Life in lock-down by our Ambassadors – Phill Wills
My Son Josh is 19 and Autistic. When he was 12, he was hospitalised in Birmingham many miles away from his home here in Cornwall. He stayed there until just after his 15th Birthday.
We fought a very public campaign to get him the care he now has closer to our home. One of the many positive thing’s to come out of our story was that I was asked to be an ambassador for Anna Kennedy. One of my favorite days of the year is the Autism’s Got Talent show.
As I write this, my youngest Son Elliott is about to celebrate his 8th Birthday. A year ago, on his 7th Birthday we were in the St. Ives Kidz R Us Theatre for Autism’s Got Talent.
Surrounded by wonderful people celebrating their talents and supported by people like Katie Price and The Voice winner Molly Hocking.
The evening was full of love, happiness and positivity. Not that we are not positive or lacking love now but what a difference a year makes.
Where do I start with 2020? Did ever really get going? When glasses were raised six months ago on New Year’s Eve who would have thought what was in store? Lock-down is confusing and disorienting for most of us but imagine seeing it through the eyes of someone with autism.
My Son Josh is Autistic and has round the clock care. The only way I can get anywhere near to trying to see the world as it currently is from his eyes is to try and imagine that I fell asleep a year ago and woke up during lock-down.
I then went out without looking at any news. I then find the town I live in deserted. It must be a frightening and confusing place.
Back in March, I went to Josh’s home as I did every Tuesday to cook him a Curry, watch the Simpsons and relax with him for a bit. There was an air of tension around at the time. Nobody quite sure what to expect, people a bit on edge.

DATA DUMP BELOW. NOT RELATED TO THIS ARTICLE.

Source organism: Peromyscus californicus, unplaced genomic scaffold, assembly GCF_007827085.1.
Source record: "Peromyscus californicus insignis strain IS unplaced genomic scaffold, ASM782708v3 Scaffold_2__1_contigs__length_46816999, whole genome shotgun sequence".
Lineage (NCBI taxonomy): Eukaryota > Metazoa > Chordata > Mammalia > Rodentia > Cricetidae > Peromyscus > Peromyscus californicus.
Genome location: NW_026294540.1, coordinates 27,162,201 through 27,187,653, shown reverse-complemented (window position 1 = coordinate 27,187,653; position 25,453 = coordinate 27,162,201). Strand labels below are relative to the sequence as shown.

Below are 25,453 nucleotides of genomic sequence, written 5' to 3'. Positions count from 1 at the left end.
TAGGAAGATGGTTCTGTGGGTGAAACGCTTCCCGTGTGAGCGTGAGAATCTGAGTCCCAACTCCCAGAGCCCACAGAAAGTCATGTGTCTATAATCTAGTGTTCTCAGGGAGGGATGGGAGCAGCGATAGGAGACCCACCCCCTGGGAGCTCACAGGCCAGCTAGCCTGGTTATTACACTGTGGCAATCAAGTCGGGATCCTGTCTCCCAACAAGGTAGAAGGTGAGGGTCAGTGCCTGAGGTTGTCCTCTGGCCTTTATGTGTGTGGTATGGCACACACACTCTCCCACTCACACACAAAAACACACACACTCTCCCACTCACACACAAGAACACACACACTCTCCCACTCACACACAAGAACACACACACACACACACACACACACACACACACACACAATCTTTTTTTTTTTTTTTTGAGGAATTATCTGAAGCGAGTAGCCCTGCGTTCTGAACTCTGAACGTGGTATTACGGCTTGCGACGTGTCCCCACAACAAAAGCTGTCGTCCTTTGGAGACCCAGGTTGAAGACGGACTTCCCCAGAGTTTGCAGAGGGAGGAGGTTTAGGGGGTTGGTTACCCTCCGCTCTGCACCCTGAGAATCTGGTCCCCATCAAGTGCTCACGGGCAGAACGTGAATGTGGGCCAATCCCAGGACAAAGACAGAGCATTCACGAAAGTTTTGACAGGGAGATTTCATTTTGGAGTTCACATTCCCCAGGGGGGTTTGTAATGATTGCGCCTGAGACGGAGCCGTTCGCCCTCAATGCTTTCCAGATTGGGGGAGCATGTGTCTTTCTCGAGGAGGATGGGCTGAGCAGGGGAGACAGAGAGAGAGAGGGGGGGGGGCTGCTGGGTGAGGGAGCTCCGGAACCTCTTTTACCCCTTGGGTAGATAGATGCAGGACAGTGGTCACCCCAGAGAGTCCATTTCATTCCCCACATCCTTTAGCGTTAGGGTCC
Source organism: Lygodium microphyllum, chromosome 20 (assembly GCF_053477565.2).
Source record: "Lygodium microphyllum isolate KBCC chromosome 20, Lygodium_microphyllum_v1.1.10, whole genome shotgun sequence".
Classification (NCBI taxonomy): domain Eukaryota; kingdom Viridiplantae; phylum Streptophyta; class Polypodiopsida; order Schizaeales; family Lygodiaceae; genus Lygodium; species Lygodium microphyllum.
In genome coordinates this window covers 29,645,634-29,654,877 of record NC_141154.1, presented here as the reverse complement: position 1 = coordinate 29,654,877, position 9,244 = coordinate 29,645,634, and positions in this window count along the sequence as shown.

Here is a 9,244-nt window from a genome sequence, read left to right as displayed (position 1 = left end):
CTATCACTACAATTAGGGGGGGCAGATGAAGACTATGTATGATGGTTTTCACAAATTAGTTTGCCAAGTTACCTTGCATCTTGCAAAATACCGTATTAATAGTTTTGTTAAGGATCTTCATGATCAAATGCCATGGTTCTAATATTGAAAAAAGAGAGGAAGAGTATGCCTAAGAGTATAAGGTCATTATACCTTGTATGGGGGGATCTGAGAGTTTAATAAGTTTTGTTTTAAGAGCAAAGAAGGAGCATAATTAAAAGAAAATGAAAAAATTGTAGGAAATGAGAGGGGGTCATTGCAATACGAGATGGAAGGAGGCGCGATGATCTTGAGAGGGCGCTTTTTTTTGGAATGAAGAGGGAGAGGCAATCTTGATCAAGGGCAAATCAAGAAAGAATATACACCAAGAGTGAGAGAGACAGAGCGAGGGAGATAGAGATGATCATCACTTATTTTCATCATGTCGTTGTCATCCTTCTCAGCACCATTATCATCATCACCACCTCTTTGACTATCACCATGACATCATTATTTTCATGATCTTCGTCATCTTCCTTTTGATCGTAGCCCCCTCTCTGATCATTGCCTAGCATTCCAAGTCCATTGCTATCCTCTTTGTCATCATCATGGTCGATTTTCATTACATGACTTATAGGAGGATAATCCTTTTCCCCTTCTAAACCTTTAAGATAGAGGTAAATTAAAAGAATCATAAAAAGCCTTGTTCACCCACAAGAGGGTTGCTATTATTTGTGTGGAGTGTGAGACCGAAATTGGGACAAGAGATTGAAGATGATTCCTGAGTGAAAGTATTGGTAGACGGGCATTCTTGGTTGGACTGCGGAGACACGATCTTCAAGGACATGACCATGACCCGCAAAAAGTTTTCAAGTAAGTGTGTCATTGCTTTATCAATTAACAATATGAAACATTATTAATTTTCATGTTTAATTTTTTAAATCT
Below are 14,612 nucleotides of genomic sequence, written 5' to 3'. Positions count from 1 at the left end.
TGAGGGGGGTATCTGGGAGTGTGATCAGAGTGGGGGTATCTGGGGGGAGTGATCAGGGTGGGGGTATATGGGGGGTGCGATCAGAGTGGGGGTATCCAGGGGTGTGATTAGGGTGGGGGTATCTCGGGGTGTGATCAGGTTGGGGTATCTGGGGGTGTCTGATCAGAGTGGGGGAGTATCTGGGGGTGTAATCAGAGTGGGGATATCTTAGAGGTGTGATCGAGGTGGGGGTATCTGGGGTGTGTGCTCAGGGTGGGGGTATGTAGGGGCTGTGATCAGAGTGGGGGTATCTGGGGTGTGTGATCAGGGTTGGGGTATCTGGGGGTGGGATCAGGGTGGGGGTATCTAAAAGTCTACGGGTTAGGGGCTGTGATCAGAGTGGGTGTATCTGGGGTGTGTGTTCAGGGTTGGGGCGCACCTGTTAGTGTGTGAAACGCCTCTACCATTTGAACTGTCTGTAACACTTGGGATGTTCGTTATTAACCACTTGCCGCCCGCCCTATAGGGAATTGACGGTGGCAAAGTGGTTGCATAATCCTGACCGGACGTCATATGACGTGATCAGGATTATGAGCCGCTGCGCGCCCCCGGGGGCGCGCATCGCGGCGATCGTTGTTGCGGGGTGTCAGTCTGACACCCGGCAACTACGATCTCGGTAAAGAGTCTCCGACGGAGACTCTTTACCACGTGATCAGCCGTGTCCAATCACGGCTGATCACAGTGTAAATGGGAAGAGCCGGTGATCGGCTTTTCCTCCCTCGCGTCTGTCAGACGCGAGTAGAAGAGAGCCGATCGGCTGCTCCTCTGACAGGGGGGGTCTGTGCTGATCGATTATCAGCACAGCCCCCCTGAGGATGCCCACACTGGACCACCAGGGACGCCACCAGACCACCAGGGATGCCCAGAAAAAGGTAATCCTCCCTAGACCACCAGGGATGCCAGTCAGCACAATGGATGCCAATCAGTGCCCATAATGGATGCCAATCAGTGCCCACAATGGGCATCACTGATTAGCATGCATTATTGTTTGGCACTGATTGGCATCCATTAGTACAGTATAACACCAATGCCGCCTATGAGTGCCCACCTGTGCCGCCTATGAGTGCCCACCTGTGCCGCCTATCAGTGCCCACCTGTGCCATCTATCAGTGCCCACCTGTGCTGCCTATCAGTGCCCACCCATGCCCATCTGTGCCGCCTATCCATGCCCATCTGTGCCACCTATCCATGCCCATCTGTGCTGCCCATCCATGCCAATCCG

Josh was noticing this tension, so it was decided not to talk about Coronavirus in front of him. This Tuesday 17th March was like any other, but little did I know that it would be our last Curry Tuesday for three months.
Everyone’s lives changed on the 23rd March when the Prime Minister announced that we must all stay at home to protect the NHS and to save lives.
We, as a family muddled through the first few weeks, and, as always put our trust in Josh’s carers. They kept him occupied and surrounded by love and attention. The idea of video calling was quashed when he saw me on ITV and was not happy that he could not see me in person!
Josh was asking to come to our home, but unfortunately this could not happen, and we could not visit his home either. It was quite a worrying time, as Josh has done so well in the 4 years since he returned to Cornwall. A lot of people have helped Josh to overcome his personal anxieties help him to forward think and enjoy a life that is his right to have.
Josh was allowed to continue trips out with his team. He visited the beaches of Cornwall. On some occasions he was the only person on the beach. Not something you see every day in Cornwall! There is no doubt that he was missing us as we were him. A lot of work and risk assessing went into preparing a plan to visit Josh again. Finally, after three months I visited Josh’s house again last week.
We have all experienced feelings of worry this year. Everyone has been in the same boat. I want my Children to look back on this time as a time of positivity and bonding, not worry and stress.
Sometimes the latter is easier said than done but with continued support from Family and Friends we have got this far. The road ahead is uncertain, but my advice would be to keep talking to each other, do something that makes you or others smile at least once a day, and to share any worries. Josh has such a wonderful relationship with all of his Siblings and his Nan and Pa. We look forward to them all being reunited one day.
We are lucky that Josh is surrounded by such a hardworking and dedicated team, and we thank all Key Workers for helping to get us and our loved one’s through these strange and uncertain times.
Love to all, love to Autism.